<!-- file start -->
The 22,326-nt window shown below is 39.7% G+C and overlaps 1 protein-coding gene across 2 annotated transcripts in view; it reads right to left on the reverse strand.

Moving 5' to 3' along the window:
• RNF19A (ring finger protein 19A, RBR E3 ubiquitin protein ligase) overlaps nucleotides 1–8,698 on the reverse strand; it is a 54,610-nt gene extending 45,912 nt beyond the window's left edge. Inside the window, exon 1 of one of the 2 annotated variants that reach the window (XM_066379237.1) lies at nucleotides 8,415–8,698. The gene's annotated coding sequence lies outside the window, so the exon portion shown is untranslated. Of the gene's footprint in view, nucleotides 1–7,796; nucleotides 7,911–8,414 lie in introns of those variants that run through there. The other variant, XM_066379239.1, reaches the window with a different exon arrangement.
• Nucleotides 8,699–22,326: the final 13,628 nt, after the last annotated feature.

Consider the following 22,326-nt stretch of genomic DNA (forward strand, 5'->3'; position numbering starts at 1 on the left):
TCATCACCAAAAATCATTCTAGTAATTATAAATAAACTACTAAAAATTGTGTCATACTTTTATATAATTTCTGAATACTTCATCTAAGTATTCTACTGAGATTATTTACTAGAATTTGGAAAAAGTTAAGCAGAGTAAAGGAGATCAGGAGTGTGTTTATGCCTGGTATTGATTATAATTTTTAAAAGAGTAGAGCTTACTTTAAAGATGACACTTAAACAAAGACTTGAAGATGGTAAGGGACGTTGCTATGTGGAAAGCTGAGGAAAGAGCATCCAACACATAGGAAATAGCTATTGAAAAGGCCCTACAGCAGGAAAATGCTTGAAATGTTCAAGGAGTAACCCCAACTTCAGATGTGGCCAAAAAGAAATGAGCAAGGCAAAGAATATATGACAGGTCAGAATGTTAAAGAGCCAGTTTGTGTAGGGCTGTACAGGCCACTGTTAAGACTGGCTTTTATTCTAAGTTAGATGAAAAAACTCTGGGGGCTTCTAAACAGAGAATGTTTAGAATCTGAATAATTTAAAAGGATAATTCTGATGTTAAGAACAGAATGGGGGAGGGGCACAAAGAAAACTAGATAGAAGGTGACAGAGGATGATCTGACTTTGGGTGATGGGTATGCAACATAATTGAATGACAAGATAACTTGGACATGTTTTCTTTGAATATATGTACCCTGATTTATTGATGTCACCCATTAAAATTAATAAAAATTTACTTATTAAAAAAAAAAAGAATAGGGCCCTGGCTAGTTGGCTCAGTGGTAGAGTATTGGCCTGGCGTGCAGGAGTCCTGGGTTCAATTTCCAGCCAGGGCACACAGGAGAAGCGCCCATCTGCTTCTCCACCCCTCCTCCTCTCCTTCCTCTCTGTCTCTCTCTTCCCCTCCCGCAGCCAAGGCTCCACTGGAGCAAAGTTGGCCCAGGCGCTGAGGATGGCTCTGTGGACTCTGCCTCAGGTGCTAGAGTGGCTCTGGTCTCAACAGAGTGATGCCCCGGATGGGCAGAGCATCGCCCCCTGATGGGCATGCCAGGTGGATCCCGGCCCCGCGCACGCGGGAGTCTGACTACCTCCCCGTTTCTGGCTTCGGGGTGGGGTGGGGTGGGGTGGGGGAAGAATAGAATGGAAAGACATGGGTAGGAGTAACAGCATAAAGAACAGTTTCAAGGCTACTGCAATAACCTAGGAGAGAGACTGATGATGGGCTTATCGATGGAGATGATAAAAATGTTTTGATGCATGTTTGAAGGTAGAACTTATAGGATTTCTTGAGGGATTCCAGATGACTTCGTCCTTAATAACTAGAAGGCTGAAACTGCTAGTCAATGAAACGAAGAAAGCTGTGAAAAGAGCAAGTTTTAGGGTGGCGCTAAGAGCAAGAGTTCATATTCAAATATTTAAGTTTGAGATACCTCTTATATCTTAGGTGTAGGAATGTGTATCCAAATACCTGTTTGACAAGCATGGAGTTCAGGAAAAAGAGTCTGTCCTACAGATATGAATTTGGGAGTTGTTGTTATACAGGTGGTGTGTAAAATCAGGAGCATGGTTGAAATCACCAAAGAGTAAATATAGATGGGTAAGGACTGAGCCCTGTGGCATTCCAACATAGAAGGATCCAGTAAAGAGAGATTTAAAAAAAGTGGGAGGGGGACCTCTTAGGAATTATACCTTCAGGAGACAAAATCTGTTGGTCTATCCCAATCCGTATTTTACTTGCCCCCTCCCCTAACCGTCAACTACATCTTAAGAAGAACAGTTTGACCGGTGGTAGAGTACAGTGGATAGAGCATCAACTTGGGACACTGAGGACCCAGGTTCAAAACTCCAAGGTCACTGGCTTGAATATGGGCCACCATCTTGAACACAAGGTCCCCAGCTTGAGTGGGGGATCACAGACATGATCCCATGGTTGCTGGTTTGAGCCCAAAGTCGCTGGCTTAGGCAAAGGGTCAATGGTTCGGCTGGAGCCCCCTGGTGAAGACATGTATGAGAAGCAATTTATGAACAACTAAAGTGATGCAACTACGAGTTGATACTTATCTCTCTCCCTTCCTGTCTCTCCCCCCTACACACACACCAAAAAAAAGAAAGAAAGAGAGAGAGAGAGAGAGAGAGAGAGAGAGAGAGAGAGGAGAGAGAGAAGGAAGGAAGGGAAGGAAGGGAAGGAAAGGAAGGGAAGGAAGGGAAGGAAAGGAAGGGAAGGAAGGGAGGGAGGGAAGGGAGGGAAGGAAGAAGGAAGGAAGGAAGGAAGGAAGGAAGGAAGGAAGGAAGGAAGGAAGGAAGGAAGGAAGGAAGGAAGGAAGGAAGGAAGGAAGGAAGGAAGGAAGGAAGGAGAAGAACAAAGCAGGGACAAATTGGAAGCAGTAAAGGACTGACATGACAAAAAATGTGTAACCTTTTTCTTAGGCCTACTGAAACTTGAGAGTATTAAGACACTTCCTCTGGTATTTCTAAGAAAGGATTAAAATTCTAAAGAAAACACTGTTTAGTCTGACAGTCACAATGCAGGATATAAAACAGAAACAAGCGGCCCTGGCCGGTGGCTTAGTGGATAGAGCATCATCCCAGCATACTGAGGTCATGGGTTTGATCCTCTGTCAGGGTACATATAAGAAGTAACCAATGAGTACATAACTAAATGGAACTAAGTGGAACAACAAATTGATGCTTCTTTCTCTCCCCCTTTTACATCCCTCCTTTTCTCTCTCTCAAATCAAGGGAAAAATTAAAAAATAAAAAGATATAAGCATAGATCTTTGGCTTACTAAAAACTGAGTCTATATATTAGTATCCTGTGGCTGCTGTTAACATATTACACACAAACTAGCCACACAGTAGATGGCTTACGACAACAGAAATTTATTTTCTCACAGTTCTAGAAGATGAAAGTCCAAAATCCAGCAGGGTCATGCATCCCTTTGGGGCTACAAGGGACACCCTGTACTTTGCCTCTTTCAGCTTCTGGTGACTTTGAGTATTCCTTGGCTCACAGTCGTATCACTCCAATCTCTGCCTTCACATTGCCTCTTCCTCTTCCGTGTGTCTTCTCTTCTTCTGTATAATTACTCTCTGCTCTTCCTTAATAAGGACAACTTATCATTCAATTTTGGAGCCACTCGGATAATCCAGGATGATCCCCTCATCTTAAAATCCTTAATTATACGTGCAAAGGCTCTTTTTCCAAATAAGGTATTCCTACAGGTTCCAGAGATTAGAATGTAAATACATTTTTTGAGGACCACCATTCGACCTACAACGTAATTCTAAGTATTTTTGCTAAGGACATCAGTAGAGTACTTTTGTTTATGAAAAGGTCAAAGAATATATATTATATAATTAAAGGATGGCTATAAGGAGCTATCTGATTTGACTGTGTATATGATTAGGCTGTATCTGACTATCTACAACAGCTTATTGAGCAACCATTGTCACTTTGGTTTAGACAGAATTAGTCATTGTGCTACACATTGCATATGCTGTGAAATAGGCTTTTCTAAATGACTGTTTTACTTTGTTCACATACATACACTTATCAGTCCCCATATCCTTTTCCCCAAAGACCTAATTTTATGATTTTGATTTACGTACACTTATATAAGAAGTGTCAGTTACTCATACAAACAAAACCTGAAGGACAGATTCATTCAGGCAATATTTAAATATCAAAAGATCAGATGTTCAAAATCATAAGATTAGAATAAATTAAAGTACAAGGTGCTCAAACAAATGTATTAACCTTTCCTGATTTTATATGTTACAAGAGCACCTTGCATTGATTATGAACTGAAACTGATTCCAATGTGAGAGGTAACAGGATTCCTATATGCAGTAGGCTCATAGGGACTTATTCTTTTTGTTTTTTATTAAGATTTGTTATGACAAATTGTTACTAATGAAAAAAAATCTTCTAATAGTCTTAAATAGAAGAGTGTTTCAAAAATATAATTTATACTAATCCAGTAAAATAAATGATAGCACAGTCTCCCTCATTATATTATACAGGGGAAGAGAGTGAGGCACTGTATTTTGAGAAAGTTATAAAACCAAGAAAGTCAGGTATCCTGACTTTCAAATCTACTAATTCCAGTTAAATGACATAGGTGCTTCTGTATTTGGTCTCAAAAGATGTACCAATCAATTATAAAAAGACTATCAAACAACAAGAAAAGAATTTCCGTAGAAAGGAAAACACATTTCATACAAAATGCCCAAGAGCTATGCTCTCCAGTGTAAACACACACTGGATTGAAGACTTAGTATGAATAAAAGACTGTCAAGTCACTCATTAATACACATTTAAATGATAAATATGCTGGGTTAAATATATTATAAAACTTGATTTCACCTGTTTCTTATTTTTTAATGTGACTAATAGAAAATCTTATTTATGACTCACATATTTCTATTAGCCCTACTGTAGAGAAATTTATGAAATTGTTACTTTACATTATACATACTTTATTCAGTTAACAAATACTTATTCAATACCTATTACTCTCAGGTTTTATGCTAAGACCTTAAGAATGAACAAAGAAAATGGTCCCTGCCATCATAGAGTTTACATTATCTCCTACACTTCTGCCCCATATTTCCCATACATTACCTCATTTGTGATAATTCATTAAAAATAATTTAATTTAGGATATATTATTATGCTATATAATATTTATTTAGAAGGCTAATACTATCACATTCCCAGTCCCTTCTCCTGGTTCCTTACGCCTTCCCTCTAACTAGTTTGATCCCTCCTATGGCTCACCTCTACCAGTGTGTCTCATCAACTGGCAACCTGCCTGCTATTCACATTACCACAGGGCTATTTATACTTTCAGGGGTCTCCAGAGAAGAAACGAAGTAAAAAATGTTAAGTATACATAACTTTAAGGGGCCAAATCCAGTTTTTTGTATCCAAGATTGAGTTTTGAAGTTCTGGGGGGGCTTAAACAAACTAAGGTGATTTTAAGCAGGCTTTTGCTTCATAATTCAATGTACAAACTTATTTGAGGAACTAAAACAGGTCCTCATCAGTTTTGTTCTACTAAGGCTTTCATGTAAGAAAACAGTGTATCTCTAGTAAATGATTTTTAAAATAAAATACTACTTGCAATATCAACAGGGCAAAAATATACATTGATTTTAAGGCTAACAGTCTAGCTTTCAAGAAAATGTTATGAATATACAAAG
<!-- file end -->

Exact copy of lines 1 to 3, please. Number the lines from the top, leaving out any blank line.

The 22,326-nt window shown below is 39.7% G+C and overlaps 1 protein-coding gene across 2 annotated transcripts in view; it reads right to left on the reverse strand.

Moving 5' to 3' along the window:
• RNF19A (ring finger protein 19A, RBR E3 ubiquitin protein ligase) overlaps nucleotides 1–8,698 on the reverse strand; it is a 54,610-nt gene extending 45,912 nt beyond the window's left edge. Inside the window, exon 1 of one of the 2 annotated variants that reach the window (XM_066379237.1) lies at nucleotides 8,415–8,698. The gene's annotated coding sequence lies outside the window, so the exon portion shown is untranslated. Of the gene's footprint in view, nucleotides 1–7,796; nucleotides 7,911–8,414 lie in introns of those variants that run through there. The other variant, XM_066379239.1, reaches the window with a different exon arrangement.